By: Scott Nishimura1
Raegan Pebley still wears heels at 6-foot-3. The courtside attire of the TCU women’s basketball coach often consists of feminine blouses, dresses or pencil skirts – a look that the team’s administrative assistant, Jodi Christian, describes as “classic and understated.”
But if you ask Pebley how she describes her style, she has difficulty finding the words. Perhaps that’s because, for Pebley, beauty isn’t defined by how a person dresses, but by who a person is.
“I think the way our girls dress in a game – that is beautiful,” she said. “I think the way they play is beautiful. If I could be wearing that uniform instead of stilettos and whatever, I would choose that outfit any day.”
Pebley gets her love of coaching from her father, a basketball coach himself, who would tell his six children to “do something that you love.” That message stuck with Pebley, who went on to play for the University of Colorado from 1994-1997. She was later selected as the 21st overall pick in the first-ever WNBA Draft in 1997, becoming one of the first basketball players of the league during its inaugural year. Pebley spent two years in the WNBA, playing for the Cleveland Rockers and the Utah Starzz (now known as the San Antonio Stars), before leaving to pursue a career in coaching.
Pebley would coach at George Mason, Colorado State, Utah State and Fresno State before landing at TCU in 2014. She brought a new philosophy to the team, known as CLIMB – C stands for Collective Commitment, meaning to stay committed to one’s teammates and the basketball program as a whole; L stands for Learn to Lead, or discovering one’s leadership capabilities; I stands for Invest, putting time and effort into schoolwork and relationships; M is for Mental Toughness, or “being excellent at controlling the controllables” and “not getting distracted by uncontrollables”; and B is for Believe, or putting faith into what one is doing.
“That final whistle, when it blows for a woman, can be an identity crisis, and you don’t know who you are without the game,” Pebley said. “What we try to really stress to [the players] is basketball is not who you are – it’s what you do with who you are.”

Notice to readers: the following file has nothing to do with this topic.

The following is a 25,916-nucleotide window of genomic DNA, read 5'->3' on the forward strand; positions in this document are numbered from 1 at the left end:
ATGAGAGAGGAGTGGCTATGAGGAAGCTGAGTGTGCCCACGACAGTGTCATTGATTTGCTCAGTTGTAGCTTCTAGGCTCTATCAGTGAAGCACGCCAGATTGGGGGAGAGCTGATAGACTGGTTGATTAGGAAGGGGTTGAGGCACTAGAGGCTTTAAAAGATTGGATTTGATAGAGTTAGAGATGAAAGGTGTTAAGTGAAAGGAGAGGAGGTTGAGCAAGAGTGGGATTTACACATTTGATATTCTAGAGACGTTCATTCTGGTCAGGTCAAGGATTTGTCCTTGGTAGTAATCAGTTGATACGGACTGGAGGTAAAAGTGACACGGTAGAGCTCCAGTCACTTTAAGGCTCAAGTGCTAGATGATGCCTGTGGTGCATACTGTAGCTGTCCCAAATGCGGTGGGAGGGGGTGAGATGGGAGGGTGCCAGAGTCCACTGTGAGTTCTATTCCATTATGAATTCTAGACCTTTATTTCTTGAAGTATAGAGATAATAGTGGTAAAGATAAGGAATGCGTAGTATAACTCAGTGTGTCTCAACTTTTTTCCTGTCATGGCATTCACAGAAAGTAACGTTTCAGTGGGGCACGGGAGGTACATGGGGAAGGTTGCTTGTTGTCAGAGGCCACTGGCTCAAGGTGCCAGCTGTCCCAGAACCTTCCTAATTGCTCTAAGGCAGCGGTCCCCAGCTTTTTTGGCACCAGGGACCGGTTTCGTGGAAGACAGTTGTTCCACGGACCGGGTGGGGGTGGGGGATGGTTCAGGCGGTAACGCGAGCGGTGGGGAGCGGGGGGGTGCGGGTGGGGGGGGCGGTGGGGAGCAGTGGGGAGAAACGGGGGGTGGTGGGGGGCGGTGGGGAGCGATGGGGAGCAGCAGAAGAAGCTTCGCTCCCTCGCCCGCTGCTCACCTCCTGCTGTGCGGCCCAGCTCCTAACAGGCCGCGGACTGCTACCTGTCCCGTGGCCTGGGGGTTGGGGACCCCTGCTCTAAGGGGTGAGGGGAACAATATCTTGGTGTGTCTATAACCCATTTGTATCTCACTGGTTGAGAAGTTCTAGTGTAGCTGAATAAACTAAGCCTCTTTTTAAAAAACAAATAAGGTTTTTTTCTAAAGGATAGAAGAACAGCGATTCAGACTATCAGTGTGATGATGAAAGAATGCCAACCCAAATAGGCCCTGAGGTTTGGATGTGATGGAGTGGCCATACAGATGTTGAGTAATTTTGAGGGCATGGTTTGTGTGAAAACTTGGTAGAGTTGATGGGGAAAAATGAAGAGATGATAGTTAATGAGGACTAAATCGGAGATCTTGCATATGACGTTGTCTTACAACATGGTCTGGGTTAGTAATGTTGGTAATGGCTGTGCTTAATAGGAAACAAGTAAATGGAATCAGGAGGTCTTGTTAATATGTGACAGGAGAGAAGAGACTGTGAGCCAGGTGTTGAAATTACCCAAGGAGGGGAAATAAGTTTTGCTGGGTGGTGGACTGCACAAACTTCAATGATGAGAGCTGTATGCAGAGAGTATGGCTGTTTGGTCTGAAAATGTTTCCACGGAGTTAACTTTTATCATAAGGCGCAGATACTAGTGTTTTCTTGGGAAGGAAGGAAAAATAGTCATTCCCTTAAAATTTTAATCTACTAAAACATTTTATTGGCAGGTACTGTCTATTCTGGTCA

The CLIMB philosophy is especially important for the team this season, she says. Last year, the Frogs were solid, finishing with an 18-15 record and winning two games in the Women’s NIT. But after losing senior stars like Zahna Medley and Veja Hamilton, the Frogs entered the 2016-2017 season as one of the youngest teams in the Big 12, having six freshmen and just two seniors on the roster. With such a young team, the Frogs’ season was less than ideal.
Still, Pebley says this season has been about learning the process – focusing on the details that separate a win from a loss and mastering those details. But, like everything else, it takes time.
“That’s a strong message for a young team to learn, that the details are the separators between good and great,” Pebley said.
There’s another philosophy Pebley says she wants to instill in her team – the idea that “strong is beautiful.” She talks to her team about personal branding and carrying oneself in a way that shows confidence and personality, especially when leaving college to enter the workforce or professional playing arena. Athletic director Chris Del Conte, known for his distinctive purple suits at games, is in on it as well, offering a program that fits student athletes with professional attire like blazers and pantsuits in preparation for job interviews.
“People are already getting an impression of you before they meet you, and is that going to match when they actually physically meet you? We extend that conversation not just to attire, but to body language, to their social media,” she said.
But the idea that “strong is beautiful” isn’t just for the players. It’s for Pebley, too.
“Clothes don’t make the person,” she said. “When somebody walks into a room, and they’re confident in yoga tights and a baggy t-shirt, that can be just as beautiful as somebody in the most high-end outfit.”
By: Scott Nishimura1
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